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I once had a guy on another thread try to refute my assertion that thrifting is largely influenced by the region and economics of the location. I had observed that I could find a lot of AE shoes in good condition because I was in Milwaukee. Not only is AE a local company here,but the population is loyal to local businesses and as a mainly (historically) blue collar city,most of the dress shoe purchases were for occasions rather than work. Therefore they aren’t worn out and the thrifty midwesterners kept them in the boxes with shoe trees as they were an expensive purchase
I will attest to this. I live in logging country, and Carhartt is everyday wear around here. "Fancy" clothes come from Wal-Mart (or, if you're a high roller, Meier & Frank). If I stumble across anything that's truly high-quality, I assume that it was donated by someone who moved here from somewhere else.
 

Nealjpage

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Introduced in fall 2001-not the best of times. I was never fond of the bicycle toe but that was it’s era of popularity View attachment 1744302
I saw a pair of these recently at Goodwill. The double oak sole is really nice. I thought about buying to flip on eBay but I left them behind because I didn't want to enable anyone to buy a bicycle toe shoe.

I slept pretty good that night.
 

suitforcourt

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Introduced in fall 2001-not the best of times. I was never fond of the bicycle toe but that was it’s era of popularity View attachment 1744302
I saw a pair of these recently at Goodwill. The double oak sole is really nice. I thought about buying to flip on eBay but I left them behind because I didn't want to enable anyone to buy a bicycle toe shoe.

I slept pretty good that night.
Just to get your blood boiling... one of my first "nice shoes" I bought when I joined the work force. And I still have them.

Vintage Dacks Seneca in walnut calf. These were the last set of shoes made by Cheaney for Dacks, prior to their bankruptcy.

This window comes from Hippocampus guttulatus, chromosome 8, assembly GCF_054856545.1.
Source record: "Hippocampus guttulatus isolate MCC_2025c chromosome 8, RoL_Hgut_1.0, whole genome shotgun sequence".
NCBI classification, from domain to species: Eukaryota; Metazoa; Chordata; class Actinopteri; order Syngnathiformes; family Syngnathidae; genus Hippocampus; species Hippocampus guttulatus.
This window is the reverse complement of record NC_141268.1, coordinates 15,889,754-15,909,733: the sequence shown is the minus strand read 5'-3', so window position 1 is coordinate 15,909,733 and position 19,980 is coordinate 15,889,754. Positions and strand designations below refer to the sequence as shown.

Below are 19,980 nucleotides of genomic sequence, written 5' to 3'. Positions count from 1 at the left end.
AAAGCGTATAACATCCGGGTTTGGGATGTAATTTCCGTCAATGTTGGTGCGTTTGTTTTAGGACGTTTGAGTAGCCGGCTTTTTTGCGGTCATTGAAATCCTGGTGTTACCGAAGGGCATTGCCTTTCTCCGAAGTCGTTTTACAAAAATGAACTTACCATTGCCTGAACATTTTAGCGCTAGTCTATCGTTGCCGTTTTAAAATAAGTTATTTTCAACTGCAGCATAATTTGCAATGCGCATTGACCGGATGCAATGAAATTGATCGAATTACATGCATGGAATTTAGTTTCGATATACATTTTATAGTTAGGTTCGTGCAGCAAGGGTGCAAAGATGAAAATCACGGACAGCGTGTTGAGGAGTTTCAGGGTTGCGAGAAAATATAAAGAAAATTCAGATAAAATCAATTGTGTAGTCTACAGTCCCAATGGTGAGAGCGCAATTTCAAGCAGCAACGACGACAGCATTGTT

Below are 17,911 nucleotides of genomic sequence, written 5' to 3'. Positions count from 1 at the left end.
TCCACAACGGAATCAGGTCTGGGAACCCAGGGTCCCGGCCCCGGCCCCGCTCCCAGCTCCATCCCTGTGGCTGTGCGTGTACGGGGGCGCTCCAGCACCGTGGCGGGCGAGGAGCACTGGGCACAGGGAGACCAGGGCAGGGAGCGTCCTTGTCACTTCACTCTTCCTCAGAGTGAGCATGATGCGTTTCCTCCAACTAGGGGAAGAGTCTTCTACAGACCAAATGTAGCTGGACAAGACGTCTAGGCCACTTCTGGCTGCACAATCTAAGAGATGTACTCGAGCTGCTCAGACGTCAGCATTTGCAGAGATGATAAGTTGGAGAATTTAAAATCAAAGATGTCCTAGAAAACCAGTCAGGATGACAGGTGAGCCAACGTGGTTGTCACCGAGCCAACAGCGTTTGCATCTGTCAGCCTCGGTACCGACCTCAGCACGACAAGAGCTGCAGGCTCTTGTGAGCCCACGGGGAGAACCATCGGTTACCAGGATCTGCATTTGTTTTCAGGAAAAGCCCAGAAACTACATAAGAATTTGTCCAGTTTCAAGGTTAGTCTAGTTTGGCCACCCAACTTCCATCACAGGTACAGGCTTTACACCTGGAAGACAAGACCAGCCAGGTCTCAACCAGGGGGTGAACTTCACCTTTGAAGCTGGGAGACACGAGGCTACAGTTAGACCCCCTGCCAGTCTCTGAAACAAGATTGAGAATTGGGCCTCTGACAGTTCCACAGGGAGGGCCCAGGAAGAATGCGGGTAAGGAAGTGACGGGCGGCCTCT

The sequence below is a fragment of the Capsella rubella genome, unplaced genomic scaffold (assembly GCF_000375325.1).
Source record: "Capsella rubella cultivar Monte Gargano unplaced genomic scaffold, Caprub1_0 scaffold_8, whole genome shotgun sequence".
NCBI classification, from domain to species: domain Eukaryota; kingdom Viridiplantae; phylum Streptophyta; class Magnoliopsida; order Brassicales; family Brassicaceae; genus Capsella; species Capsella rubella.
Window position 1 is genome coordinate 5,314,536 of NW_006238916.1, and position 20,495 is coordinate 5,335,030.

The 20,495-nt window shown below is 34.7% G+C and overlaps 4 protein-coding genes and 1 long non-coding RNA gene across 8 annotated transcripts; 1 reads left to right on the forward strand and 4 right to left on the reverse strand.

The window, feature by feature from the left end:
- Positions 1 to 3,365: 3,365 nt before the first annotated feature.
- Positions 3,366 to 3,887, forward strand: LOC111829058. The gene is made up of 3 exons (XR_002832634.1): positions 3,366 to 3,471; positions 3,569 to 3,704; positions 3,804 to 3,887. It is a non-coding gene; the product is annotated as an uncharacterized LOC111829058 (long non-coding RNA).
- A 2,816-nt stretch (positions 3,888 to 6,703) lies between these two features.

When the company was revived in its current form of Matthew Dacks, the Seneca model was kept, but only in black and burgundy "polished calf" (i.e. book binder/corrected grain).

The shoes are super comfortable, and I had them recrafted with JR sole and cat paw heels.

FB_IMG_1643259900483.jpg
 

Nealjpage

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Just to get your blood boiling... one of my first "nice shoes" I bought when I joined the work force. And I still have them.

Vintage Dacks Seneca in walnut calf. These were the last set of shoes made by Cheaney for Dacks, prior to their bankruptcy.

When the company was revived in its current form of Matthew Dacks, the Seneca model was kept, but only in black and burgundy "polished calf" (i.e. book binder/corrected grain).

The shoes are super comfortable, and I had them recrafted with JR sole and cat paw heels.

View attachment 1744331
Plus you look super fast when you're sitting still. It's win/win.
 

friendlygoz

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Introduced in fall 2001-not the best of times. I was never fond of the bicycle toe but that was it’s era of popularity View attachment 1744302
My first dress shoes was a pair late 1990s black Florsheim bike toes. I thought they were pretty money back then.

it’s funny because this is a style I only associate with the mid-90s through the mid-2000s. Was it ever popular before that? Square toe shoes were a thing in the late 70s and early 80s and then again in the early 2000s. But the bike toe… it i don’t think it made a reappearance; this was their only appearance. Someone correct me if I’m wrong.
 

friendlygoz

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Just to get your blood boiling... one of my first "nice shoes" I bought when I joined the work force. And I still have them.

Vintage Dacks Seneca in walnut calf. These were the last set of shoes made by Cheaney for Dacks, prior to their bankruptcy.

When the company was revived in its current form of Matthew Dacks, the Seneca model was kept, but only in black and burgundy "polished calf" (i.e. book binder/corrected grain).

The shoes are super comfortable, and I had them recrafted with JR sole and cat paw heels.

View attachment 1744331
I don’t think they look bad. I like them actually.